With Metroid Prime, Gamecube finally reached its full potential as a video game system. At the time of the game's release, the console was in a bit of a drought. Some people had been disappointed in the Gamecube versions of other classic Nintendo franchises like Mario, and there was a lot of skepticism about Metroid Prime from critics and fans alike.
The general fact that it was being made by Retro Studios, an untested western development house, enhanced that skepticism. When news of a troubled development process leaked, things looked very grim. What fans didn't realize was that Nintendo's genius game designer, Shigeru Miyamoto, who created Mario and Zelda, was taking a special interest in Metroid Prime. Some of his suggestions helped make the game into a classic, including the first person viewpoint.
At the time when Miyamoto injected himself into the process, the game wasn't working out very well. Retro was making a third person 3D action game, and apparently it wasn't feeling like a Metroid game. According to reports, Miyamoto came in and started changing personnel, firing people who were ineffective, and promoting more successful workers. Then he hired a bunch of new people, and oversaw the initial re-design of the game.
Gamecube fans were terrified when they found out Metroid Prime would be a first person shooter, but Nintendo continually insisted that it was a first person adventure game, not a shooter. Fans had already been concerned about 3D graphics, and many would have preferred a 2.5D approach, with Super Metroid SNES style game play.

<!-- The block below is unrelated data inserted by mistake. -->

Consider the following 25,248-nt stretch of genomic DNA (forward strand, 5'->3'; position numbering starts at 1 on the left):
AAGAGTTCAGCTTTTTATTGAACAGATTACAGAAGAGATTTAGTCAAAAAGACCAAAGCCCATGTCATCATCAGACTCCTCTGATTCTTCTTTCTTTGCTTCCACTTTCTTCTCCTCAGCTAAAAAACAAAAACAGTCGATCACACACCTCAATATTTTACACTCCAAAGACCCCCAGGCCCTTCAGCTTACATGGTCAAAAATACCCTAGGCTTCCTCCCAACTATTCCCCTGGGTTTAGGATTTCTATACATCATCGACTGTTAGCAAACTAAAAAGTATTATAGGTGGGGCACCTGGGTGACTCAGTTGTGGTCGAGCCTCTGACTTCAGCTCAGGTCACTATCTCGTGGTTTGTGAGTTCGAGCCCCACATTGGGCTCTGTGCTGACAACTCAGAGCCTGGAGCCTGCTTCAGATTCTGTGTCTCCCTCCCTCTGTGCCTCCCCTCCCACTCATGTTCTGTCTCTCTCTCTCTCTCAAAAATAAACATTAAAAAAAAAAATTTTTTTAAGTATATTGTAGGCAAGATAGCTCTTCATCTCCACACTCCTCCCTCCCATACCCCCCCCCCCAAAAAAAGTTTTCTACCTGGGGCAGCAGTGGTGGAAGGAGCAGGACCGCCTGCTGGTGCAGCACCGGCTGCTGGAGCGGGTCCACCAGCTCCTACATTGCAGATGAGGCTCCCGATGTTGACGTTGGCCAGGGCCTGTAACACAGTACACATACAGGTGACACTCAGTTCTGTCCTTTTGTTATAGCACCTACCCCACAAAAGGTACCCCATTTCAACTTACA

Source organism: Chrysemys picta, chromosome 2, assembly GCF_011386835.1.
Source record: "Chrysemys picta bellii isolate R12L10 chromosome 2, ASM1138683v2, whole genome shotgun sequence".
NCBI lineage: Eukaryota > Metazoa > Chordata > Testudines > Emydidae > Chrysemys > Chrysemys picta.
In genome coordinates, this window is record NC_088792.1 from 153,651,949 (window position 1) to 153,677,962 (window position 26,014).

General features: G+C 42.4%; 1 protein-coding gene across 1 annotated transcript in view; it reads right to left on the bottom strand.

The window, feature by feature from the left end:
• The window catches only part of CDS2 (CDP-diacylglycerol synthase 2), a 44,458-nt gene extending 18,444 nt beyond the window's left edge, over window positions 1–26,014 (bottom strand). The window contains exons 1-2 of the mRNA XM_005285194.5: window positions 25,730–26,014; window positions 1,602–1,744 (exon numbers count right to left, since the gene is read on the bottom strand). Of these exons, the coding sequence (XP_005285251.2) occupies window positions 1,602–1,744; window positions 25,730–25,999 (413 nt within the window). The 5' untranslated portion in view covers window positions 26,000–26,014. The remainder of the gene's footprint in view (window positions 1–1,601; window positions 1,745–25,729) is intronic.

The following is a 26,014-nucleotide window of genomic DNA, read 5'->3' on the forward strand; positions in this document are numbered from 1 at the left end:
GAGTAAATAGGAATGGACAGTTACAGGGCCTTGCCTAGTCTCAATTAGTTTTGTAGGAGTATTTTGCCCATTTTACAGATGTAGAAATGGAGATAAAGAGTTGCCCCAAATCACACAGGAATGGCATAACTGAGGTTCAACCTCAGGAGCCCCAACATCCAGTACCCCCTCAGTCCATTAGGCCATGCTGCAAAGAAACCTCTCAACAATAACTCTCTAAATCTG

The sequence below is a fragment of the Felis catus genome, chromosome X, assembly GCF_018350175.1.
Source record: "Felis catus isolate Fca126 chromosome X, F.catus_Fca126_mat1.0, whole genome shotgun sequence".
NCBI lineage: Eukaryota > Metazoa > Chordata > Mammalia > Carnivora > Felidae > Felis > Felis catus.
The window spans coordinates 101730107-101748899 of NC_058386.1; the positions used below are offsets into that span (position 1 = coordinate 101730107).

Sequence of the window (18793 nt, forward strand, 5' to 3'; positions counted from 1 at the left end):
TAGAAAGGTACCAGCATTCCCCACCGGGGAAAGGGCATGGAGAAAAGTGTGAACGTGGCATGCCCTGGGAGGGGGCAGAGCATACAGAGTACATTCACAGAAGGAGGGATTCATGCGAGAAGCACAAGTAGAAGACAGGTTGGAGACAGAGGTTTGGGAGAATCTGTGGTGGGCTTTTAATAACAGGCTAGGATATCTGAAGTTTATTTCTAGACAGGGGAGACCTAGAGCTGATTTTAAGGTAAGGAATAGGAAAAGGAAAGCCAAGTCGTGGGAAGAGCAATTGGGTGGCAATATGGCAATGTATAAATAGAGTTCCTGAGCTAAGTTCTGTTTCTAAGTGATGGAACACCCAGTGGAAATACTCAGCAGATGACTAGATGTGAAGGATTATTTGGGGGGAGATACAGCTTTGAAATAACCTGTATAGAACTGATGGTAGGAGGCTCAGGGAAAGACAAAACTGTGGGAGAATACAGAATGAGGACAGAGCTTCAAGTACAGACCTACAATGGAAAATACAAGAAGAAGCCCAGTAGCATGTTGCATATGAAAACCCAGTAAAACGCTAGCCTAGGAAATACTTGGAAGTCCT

When it finally released, Metroid Prime Gamecube worked out much better than anybody expected. For one thing, it really wasn't a traditional first person shooter. The game used a lock-on mechanic, which made the gun-play much more like the sword fighting in a 3d Zelda game, and less like aiming in Halo. Secondly, it was absolutely a traditional Metroid game in every way, with open ended exploration of an alien environment, and a true sense of isolation. The designers implemented several cool features, including special visors designed to help the player explore more efficiently. The story was told through the scan visor, which let the player analyze objects in the environment and read computer logs.
The Metroid Prime boss fights and level design were both similar to classic Metroid games, and they even managed to implement several fun platforming challenges, despite the first person view. The art design was exquisite, and everything about the game was incredibly polished. Critics were blown away, and most major video game sites scored the game very high.
Some Metroid purists were unhappy with the game, and they felt that the series had drifted too far from its roots with Metroid Prime. Gamecube was the first system with true 3D graphics to ever host a Metroid game, and some fans were unwilling to give up the 2D aspects of the original game play. They felt that 3d slowed down the play experience in Metroid Prime Gamecube, preferring the rapid movement and play style of the classic series. But generally, these viewpoints were rare, and most people enjoyed the experience of looking through Samus Aran's eyes while exploring.
Now that a few years have passed, it's pretty clear that Metroid Prime Gamecube was probably the best overall game on the system. There are a few other possible choices, including The Legend of Zelda: Windwaker, but in this case it's pretty clear that Metroid Prime was the most interesting and polished game released for the gamecube. One possible exception would be Legend of Zelda Twilight Princess, but it was actually more fun on the Wii, and it's definitely questionable whether or not that game is truly better than Metroid Prime anyway.